Canopy Rivers to provide joint venture company with over $7 million in DIP loans

Canopy Rivers to provide joint venture company with over $7 million in DIP loans

PharmHouse needs a bailout, and Canopy Rivers is lending a hand

Canopy Rivers Inc. is a company dedicated to making investments in the cannabis industry to contribute to a company’s development. One of those investments was in Leamington, Ontario-based PharmHouse Inc., a joint venture of which it controls 49%. The company announced that PharmHouse just received an order from the Ontario Superior Court of Justice that granted the company creditor protection under the Companies’ Creditors Arrangement Act as it looks to restructure. To give it some assistance, Canopy Rivers will act as a debtor-in-possession (DIB) to provide PharmHouse with $7.2 million in DIB loans to be used for the restructuration order.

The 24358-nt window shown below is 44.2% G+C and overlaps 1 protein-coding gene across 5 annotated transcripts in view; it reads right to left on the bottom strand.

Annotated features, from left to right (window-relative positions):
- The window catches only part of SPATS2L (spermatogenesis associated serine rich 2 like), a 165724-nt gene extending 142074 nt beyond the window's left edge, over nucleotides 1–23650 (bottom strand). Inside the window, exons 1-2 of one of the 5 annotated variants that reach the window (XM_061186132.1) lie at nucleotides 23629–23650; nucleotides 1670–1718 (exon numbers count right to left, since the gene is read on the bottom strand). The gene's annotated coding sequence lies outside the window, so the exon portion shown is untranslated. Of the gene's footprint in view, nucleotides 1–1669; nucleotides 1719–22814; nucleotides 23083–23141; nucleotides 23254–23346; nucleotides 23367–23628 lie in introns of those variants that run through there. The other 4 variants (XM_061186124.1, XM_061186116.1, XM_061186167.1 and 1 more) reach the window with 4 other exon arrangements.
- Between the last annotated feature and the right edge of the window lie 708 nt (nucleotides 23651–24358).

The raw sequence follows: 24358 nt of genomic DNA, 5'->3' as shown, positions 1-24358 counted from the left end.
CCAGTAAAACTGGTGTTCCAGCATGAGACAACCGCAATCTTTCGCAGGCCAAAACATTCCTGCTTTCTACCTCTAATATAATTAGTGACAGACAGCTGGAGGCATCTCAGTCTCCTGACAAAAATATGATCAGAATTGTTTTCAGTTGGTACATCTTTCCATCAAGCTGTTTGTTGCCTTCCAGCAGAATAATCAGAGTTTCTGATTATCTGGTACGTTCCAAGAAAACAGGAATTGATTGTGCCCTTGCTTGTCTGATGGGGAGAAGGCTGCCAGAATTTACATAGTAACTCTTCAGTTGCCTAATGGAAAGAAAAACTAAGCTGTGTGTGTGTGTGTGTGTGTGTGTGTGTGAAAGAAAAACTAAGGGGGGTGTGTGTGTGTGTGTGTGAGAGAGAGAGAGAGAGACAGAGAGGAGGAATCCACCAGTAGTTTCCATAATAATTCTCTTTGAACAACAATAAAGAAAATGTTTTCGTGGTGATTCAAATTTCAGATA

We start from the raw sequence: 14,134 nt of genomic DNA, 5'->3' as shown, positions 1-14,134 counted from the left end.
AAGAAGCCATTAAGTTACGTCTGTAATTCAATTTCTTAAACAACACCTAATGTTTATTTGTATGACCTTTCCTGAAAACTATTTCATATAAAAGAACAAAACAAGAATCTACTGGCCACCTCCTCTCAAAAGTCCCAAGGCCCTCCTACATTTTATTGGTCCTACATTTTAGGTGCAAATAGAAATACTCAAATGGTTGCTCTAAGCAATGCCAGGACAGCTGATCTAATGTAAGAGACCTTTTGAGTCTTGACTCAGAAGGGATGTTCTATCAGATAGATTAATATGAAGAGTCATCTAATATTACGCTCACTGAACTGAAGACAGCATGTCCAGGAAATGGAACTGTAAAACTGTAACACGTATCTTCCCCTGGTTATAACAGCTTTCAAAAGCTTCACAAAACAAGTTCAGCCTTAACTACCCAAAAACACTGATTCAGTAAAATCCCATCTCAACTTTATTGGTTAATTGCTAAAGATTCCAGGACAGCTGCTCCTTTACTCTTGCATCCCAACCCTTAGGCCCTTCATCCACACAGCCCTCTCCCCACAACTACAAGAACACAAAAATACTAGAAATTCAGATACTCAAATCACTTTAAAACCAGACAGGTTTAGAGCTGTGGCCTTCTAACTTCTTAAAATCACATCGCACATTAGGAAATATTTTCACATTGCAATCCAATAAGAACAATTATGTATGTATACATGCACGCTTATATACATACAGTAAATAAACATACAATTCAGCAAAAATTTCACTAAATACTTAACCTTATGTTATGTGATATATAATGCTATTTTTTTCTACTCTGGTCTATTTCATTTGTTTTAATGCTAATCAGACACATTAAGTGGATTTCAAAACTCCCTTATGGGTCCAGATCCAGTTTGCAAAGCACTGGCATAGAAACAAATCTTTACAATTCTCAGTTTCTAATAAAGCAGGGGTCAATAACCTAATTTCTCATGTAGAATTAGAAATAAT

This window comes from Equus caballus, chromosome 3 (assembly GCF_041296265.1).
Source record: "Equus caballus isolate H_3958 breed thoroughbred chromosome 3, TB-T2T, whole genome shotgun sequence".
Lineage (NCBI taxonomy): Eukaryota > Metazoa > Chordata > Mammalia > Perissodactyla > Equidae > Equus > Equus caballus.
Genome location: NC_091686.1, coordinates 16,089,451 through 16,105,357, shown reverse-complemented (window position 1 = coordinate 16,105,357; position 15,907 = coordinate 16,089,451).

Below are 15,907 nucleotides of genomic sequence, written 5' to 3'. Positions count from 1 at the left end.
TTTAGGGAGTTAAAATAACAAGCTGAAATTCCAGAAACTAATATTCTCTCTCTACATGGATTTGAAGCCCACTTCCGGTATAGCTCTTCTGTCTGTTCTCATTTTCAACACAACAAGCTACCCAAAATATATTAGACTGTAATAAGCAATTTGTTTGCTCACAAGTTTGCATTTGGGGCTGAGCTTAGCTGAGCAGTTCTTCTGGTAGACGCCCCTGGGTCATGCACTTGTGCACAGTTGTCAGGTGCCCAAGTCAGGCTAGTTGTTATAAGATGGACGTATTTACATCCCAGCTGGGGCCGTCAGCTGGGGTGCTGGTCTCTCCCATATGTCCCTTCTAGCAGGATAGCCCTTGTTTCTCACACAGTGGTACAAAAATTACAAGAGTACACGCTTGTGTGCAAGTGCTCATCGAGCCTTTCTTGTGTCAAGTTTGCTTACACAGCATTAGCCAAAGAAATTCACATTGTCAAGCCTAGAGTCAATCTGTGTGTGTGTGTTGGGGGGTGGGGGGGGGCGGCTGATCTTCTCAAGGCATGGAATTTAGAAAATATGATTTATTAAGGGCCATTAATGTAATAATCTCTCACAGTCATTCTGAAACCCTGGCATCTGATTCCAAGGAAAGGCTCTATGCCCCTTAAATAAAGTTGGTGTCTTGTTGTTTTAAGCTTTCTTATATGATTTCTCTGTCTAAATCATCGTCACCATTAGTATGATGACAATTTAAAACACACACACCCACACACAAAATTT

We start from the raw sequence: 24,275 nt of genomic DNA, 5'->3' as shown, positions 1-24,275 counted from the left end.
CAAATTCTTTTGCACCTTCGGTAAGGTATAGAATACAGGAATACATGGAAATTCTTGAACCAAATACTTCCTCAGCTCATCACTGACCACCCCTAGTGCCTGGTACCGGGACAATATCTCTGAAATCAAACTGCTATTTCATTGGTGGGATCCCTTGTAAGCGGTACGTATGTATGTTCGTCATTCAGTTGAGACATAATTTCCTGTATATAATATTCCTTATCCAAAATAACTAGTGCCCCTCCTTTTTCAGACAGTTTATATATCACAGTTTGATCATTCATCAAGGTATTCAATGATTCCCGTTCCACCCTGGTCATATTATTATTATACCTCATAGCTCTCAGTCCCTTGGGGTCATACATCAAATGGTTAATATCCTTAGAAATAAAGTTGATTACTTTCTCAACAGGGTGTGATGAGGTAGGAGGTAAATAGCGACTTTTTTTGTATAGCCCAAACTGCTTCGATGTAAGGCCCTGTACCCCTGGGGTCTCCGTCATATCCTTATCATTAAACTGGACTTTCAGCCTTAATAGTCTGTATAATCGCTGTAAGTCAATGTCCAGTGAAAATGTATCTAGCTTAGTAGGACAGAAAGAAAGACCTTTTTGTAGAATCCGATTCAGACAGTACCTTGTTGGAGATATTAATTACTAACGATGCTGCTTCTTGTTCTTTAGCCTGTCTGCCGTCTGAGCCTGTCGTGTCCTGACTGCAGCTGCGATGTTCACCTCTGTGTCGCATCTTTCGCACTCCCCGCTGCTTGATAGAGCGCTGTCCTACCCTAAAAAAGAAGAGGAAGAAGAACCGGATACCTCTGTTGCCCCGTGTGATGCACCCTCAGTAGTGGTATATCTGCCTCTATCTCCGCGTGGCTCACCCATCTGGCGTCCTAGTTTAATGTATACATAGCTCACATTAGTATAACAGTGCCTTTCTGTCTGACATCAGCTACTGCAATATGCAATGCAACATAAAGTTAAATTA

This statement of claim is based on a number of allegations against PharmHouse and several other cannabis companies that accuse them of bad faith, fraud, civil conspiracy, breach of the duty of honesty and good faith in contractual relations, which are related to agreements set between PharmHouse and two companies. In response to this, Canopy Rivers has designated a special group of independent directors to accompany the process and provide guidance regarding the company’s investment in PharmHouse. Regarding the company’s implication, in this case, Canopy claims to be innocent and all allegations without merit, and the company added that it will defend its position when the time comes. To monitor PharmHouse, Ernst & Young Inc. has been appointed by the court and will stay involved while the company works on restructuring its business and operations.

The decision to seek creditor protection came after this initial statement of claim initiated by the joint venture partner. Both Canopy Rivers and PharmHouse requested this creditor protection to address some important liquidity and capital resource concerns, as well as a way to maximizing value for its stakeholders. The main issue started when PharmHouse was not able to generate the expected cash flow from these offtake agreements with other partners; therefore, PharmHouse started a process of renegotiating the offtake terms. The renegotiation was not successful and, instead, the relationship between the parties has experienced a significant deterioration.

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